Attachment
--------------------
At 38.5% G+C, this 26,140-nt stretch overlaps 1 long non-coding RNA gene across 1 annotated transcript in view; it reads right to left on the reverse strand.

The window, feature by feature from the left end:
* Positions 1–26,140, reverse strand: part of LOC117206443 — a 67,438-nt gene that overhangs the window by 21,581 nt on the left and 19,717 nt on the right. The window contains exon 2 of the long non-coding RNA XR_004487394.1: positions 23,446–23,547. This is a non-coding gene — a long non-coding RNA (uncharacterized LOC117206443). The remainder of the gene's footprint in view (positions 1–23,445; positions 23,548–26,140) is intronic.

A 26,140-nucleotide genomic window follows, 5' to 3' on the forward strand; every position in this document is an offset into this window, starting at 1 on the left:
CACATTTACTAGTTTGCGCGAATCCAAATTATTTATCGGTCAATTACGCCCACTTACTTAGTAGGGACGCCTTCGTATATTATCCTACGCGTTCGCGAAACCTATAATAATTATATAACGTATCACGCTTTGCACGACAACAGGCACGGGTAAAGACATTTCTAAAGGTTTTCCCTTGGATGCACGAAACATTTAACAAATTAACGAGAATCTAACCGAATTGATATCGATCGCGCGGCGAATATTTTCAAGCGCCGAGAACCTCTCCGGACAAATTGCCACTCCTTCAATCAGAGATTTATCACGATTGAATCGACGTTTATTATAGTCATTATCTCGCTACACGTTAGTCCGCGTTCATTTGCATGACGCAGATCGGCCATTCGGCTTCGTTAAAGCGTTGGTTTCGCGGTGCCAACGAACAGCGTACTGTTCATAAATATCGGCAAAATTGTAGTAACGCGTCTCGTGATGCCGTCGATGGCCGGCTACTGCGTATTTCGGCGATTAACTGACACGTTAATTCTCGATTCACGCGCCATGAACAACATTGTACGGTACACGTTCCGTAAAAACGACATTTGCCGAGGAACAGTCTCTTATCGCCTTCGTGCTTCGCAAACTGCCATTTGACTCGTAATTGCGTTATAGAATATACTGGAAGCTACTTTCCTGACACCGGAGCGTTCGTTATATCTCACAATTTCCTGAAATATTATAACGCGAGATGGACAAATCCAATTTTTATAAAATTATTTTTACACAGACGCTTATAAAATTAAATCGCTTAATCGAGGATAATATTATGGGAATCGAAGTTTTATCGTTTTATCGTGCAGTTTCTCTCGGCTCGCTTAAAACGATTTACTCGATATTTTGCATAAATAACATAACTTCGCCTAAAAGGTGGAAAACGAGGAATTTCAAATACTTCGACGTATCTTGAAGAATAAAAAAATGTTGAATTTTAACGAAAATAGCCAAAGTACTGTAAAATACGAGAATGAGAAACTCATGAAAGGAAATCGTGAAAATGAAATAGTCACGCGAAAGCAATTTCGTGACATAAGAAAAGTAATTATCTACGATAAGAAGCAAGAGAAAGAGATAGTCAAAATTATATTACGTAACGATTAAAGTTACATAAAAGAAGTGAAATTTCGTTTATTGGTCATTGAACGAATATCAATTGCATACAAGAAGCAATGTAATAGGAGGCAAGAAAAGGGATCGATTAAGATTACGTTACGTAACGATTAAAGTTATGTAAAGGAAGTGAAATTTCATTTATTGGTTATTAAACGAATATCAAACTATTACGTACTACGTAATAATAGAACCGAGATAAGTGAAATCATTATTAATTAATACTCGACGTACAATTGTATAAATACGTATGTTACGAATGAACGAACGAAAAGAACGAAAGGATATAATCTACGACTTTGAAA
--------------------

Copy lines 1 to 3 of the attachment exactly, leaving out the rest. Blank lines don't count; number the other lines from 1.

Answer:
At 38.5% G+C, this 26,140-nt stretch overlaps 1 long non-coding RNA gene across 1 annotated transcript in view; it reads right to left on the reverse strand.

The window, feature by feature from the left end:
* Positions 1–26,140, reverse strand: part of LOC117206443 — a 67,438-nt gene that overhangs the window by 21,581 nt on the left and 19,717 nt on the right. The window contains exon 2 of the long non-coding RNA XR_004487394.1: positions 23,446–23,547. This is a non-coding gene — a long non-coding RNA (uncharacterized LOC117206443). The remainder of the gene's footprint in view (positions 1–23,445; positions 23,548–26,140) is intronic.